After learning about slavery and the Underground Railroad in the fourth grade, photographer Jeanine Michna-Bales could not get the idea of walking 1,000 miles to freedom out of her mind. So, for 15 years, the Indiana native traveled North America, from Louisiana to the Canadian border, photographing stops along the Underground Railroad.
The result of her years of research and travel is the exhibition “Through Darkness to Light: Seeking Freedom Along the Underground Railroad,” on view at Arnika Dawkins Gallery in Southwest Atlanta through March 31.
The Underground Railroad was an abolitionist network that consisted of numerous clandestine trails, caves, tunnels, safe houses and churches that helped enslaved people reach freedom. The exhibition’s accompanying book of the same title, published by Princeton Architectural Press, is slated for release at the end of this month, and it features maps, quotes and historical information about the Underground Railroad.
“There are not a lot of written records left over from the Underground Railroad, so finding information was very difficult,” Michna-Bales said. “After you cross the Mason-Dixon Line, there are more marked places, but in the South, I had to guess. I tried to photograph plantations that were big enough that freedom seekers could have passed through unnoticed and paths that were commonly traveled at the time.”
Gallery owner and curator Arnika Dawkins discovered Michna-Bales’ work two years ago when Dawkins served as a juror for the Photolucida Competition. And in the time since that first encounter, photos from the collection have been a part of “Moving Walls 23: Journeys” at Open Society Foundations in New York City, and 40 prints will become a part of Duke University’s permanent collection in the David M. Rubenstein Rare Book and Manuscript Library. There are 83 total digital chromogenic prints in the series; 15 of them are on display at Arnika Dawkins.
“I was delighted for the deep dive that she did into this work through her research,” Dawkins said. “There were many paths along the Underground Railroad and she took one, which she made up herself. It confounds me that people who were trying to seek a better life for themselves were subjected to such conditions, and that it was better to take that risk than the alternative.”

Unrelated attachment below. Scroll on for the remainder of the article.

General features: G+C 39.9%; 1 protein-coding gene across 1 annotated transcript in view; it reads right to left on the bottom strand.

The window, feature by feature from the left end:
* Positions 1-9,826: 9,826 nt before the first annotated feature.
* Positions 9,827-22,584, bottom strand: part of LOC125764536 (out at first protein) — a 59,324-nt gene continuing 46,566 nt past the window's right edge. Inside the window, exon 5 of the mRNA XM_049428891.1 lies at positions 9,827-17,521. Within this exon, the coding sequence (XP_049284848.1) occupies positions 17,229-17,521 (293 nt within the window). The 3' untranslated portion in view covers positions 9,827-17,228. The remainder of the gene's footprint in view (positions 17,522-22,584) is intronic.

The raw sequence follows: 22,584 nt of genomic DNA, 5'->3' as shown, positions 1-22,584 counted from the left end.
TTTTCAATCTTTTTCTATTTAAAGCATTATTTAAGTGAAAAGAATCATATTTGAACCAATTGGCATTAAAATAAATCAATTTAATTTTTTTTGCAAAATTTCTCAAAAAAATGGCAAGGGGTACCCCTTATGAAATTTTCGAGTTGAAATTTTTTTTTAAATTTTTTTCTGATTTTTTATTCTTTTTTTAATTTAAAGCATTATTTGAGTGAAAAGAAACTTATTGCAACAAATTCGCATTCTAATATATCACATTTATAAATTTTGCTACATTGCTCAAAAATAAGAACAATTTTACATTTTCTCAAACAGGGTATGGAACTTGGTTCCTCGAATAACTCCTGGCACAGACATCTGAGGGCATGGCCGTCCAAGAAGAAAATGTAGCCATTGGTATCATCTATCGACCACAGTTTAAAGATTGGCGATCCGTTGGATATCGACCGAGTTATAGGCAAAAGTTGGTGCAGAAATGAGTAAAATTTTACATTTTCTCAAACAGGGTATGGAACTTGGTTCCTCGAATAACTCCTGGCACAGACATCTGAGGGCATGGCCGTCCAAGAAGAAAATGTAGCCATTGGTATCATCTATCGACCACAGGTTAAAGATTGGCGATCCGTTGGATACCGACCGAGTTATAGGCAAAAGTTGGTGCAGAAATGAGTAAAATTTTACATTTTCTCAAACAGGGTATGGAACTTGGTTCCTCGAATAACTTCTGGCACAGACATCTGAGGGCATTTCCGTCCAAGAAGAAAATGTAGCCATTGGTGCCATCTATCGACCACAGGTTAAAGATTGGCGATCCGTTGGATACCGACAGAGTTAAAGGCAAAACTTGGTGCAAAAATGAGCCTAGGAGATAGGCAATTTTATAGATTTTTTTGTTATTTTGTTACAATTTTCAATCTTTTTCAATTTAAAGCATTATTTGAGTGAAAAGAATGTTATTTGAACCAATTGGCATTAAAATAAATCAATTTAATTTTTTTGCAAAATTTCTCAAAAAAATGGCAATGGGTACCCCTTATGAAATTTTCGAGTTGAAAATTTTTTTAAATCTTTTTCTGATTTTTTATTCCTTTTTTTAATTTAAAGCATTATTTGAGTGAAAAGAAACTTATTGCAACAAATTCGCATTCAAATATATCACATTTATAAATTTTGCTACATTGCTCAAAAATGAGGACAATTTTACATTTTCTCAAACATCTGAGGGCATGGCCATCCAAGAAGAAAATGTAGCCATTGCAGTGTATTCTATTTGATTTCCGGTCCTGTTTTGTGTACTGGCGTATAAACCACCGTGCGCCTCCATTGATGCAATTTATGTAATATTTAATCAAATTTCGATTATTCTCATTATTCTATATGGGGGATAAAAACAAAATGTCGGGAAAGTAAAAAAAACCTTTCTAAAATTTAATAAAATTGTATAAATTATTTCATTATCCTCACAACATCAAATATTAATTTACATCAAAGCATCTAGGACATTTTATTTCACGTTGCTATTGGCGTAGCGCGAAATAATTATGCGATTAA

The path Michna-Bales documented with her camera covers roughly 1,400 miles of actual sites, cities and places that the freedom seekers passed through in their journey, and almost all of the photographs were shot in the middle of the night. She started in Louisiana, then went up through the corners of Alabama and Mississippi, and up into Tennessee and Kentucky. From there, she journeyed through Indiana, Michigan and on into Canada. The exhibition features quotes from the book displayed beneath the photos, which Dawkins purposefully placed close to the floor to evoke the idea of hiding in shrubs and grass.
“It’s not just African-American history, this is shared American history,” Dawkins said. “I think in the political climate that we are in today, things are changing rapidly, not just in the United States, but across the world. Having more conversations about understanding another’s plight is better than becoming isolationists.”
Michna-Bales enlisted her mother, stepfather, brother-in-law and sometimes police escorts to accompany her in taking the photos at 2 and 3 in the morning. She chose sites to photograph based on books, historical papers and oral history from people whose family members’ homes were safe houses.
“I found there was an organization called the Henry County Indiana Female Anti-Slavery Society that collected funds to purchase free labor cotton,” said the artist, who self-funded the project. “They were sewing this cotton into clothing and then they were shipping it to other abolitionists to clothe the freedom seekers as they headed north.”
Michna-Bales ultimately hopes that the photographs will spark conversations about this dark period in the nation’s past as a path to healing.
“I feel like the project chose me more than I chose it, and I think one of the parallels between what’s going on politically now with the Underground Railroad is that you have all of these lines being blurred between people,” she said. “You had all of these people working together and putting their differences aside to change policy in our country. I hope that we can apply that to now and recognize that yes, we are all different, but we are all human.”
“Through Darkness to Light: Seeking Freedom Along the Underground Railroad”
Through March 31. Free. Schedule an appointment to view the photos by visiting adawkinsgallery.com/gallery or calling 404-333-0312. Arnika Dawkins Gallery, 4600 Cascade Road, Atlanta.